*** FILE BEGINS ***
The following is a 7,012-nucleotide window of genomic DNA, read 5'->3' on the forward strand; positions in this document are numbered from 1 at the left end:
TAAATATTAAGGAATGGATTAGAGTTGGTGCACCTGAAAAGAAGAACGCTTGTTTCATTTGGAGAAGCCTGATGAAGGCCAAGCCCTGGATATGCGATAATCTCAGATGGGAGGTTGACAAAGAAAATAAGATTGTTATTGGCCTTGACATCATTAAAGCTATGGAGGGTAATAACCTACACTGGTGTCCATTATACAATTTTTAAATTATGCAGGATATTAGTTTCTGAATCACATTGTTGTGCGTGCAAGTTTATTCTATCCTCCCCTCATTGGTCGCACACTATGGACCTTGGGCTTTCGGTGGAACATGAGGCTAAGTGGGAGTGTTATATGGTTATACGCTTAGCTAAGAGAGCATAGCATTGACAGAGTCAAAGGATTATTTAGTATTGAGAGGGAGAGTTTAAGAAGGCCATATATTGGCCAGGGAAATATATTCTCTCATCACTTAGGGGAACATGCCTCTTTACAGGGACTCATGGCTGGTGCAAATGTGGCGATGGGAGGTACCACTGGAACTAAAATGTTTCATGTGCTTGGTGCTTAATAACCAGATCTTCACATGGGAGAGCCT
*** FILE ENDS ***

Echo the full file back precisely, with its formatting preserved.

The following is a 7,012-nucleotide window of genomic DNA, read 5'->3' on the forward strand; positions in this document are numbered from 1 at the left end:
TAAATATTAAGGAATGGATTAGAGTTGGTGCACCTGAAAAGAAGAACGCTTGTTTCATTTGGAGAAGCCTGATGAAGGCCAAGCCCTGGATATGCGATAATCTCAGATGGGAGGTTGACAAAGAAAATAAGATTGTTATTGGCCTTGACATCATTAAAGCTATGGAGGGTAATAACCTACACTGGTGTCCATTATACAATTTTTAAATTATGCAGGATATTAGTTTCTGAATCACATTGTTGTGCGTGCAAGTTTATTCTATCCTCCCCTCATTGGTCGCACACTATGGACCTTGGGCTTTCGGTGGAACATGAGGCTAAGTGGGAGTGTTATATGGTTATACGCTTAGCTAAGAGAGCATAGCATTGACAGAGTCAAAGGATTATTTAGTATTGAGAGGGAGAGTTTAAGAAGGCCATATATTGGCCAGGGAAATATATTCTCTCATCACTTAGGGGAACATGCCTCTTTACAGGGACTCATGGCTGGTGCAAATGTGGCGATGGGAGGTACCACTGGAACTAAAATGTTTCATGTGCTTGGTGCTTAATAACCAGATCTTCACATGGGAGAGCCT